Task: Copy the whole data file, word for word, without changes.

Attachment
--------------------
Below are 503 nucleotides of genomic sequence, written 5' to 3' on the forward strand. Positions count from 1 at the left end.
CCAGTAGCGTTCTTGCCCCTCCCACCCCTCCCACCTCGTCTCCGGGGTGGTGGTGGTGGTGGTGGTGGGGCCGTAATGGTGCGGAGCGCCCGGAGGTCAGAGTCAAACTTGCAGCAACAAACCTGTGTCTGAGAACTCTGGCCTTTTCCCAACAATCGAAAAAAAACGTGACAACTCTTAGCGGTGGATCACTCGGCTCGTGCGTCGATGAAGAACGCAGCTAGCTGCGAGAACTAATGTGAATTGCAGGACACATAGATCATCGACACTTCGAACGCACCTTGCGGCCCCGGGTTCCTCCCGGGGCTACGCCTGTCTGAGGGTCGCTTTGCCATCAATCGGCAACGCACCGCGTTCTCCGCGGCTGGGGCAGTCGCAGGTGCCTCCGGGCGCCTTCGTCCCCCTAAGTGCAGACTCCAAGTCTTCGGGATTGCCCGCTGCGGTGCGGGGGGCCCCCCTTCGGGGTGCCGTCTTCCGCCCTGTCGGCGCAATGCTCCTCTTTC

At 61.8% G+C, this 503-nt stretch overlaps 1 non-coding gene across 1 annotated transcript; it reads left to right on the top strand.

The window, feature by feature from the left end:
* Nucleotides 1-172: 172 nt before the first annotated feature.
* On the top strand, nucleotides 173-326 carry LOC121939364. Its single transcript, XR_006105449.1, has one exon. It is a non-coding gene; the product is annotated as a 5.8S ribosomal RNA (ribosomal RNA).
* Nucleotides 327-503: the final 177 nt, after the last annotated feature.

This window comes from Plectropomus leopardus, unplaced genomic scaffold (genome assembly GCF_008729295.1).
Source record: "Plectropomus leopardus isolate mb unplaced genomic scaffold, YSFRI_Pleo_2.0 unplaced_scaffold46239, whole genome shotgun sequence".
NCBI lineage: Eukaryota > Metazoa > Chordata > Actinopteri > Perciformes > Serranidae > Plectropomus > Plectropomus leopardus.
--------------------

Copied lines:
Below are 503 nucleotides of genomic sequence, written 5' to 3' on the forward strand. Positions count from 1 at the left end.
CCAGTAGCGTTCTTGCCCCTCCCACCCCTCCCACCTCGTCTCCGGGGTGGTGGTGGTGGTGGTGGTGGGGCCGTAATGGTGCGGAGCGCCCGGAGGTCAGAGTCAAACTTGCAGCAACAAACCTGTGTCTGAGAACTCTGGCCTTTTCCCAACAATCGAAAAAAAACGTGACAACTCTTAGCGGTGGATCACTCGGCTCGTGCGTCGATGAAGAACGCAGCTAGCTGCGAGAACTAATGTGAATTGCAGGACACATAGATCATCGACACTTCGAACGCACCTTGCGGCCCCGGGTTCCTCCCGGGGCTACGCCTGTCTGAGGGTCGCTTTGCCATCAATCGGCAACGCACCGCGTTCTCCGCGGCTGGGGCAGTCGCAGGTGCCTCCGGGCGCCTTCGTCCCCCTAAGTGCAGACTCCAAGTCTTCGGGATTGCCCGCTGCGGTGCGGGGGGCCCCCCTTCGGGGTGCCGTCTTCCGCCCTGTCGGCGCAATGCTCCTCTTTC

At 61.8% G+C, this 503-nt stretch overlaps 1 non-coding gene across 1 annotated transcript; it reads left to right on the top strand.

The window, feature by feature from the left end:
* Nucleotides 1-172: 172 nt before the first annotated feature.
* On the top strand, nucleotides 173-326 carry LOC121939364. Its single transcript, XR_006105449.1, has one exon. It is a non-coding gene; the product is annotated as a 5.8S ribosomal RNA (ribosomal RNA).
* Nucleotides 327-503: the final 177 nt, after the last annotated feature.

This window comes from Plectropomus leopardus, unplaced genomic scaffold (genome assembly GCF_008729295.1).
Source record: "Plectropomus leopardus isolate mb unplaced genomic scaffold, YSFRI_Pleo_2.0 unplaced_scaffold46239, whole genome shotgun sequence".
NCBI lineage: Eukaryota > Metazoa > Chordata > Actinopteri > Perciformes > Serranidae > Plectropomus > Plectropomus leopardus.